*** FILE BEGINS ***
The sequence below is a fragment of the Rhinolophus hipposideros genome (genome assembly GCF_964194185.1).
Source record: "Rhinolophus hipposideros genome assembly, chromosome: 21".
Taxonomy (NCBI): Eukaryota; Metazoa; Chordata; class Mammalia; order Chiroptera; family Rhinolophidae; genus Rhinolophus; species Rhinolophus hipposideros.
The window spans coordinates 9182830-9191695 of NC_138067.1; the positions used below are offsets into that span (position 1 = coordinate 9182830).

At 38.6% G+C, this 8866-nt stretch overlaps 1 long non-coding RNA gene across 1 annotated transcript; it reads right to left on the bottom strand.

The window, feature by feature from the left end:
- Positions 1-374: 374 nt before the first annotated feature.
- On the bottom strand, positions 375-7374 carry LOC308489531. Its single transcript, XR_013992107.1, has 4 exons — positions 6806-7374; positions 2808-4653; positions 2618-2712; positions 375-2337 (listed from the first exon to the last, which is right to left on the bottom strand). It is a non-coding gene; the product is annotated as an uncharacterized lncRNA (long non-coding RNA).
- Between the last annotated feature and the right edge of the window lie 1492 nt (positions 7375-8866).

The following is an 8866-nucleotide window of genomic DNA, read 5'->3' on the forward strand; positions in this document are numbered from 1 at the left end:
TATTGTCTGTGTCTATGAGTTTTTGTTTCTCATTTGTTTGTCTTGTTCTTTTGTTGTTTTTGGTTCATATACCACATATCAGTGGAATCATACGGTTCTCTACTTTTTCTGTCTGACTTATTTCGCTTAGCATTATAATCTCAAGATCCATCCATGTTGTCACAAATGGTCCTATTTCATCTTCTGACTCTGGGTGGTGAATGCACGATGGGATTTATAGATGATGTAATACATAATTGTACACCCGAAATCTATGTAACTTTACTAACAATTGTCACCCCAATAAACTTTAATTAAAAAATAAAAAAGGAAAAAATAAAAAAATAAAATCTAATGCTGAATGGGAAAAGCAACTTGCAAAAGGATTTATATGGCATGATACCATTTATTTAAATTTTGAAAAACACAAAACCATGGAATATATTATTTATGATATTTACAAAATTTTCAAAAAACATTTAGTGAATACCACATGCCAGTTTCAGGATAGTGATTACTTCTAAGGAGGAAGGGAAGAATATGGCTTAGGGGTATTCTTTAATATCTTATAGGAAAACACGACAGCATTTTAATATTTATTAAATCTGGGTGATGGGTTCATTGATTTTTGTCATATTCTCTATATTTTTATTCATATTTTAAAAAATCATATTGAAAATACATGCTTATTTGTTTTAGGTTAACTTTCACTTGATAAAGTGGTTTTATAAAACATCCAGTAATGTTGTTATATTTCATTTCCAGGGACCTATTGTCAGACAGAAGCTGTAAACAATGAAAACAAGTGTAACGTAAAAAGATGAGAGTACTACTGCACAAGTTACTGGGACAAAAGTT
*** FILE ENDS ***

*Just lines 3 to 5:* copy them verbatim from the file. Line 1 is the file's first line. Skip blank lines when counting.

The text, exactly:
Taxonomy (NCBI): Eukaryota; Metazoa; Chordata; class Mammalia; order Chiroptera; family Rhinolophidae; genus Rhinolophus; species Rhinolophus hipposideros.
The window spans coordinates 9182830-9191695 of NC_138067.1; the positions used below are offsets into that span (position 1 = coordinate 9182830).

At 38.6% G+C, this 8866-nt stretch overlaps 1 long non-coding RNA gene across 1 annotated transcript; it reads right to left on the bottom strand.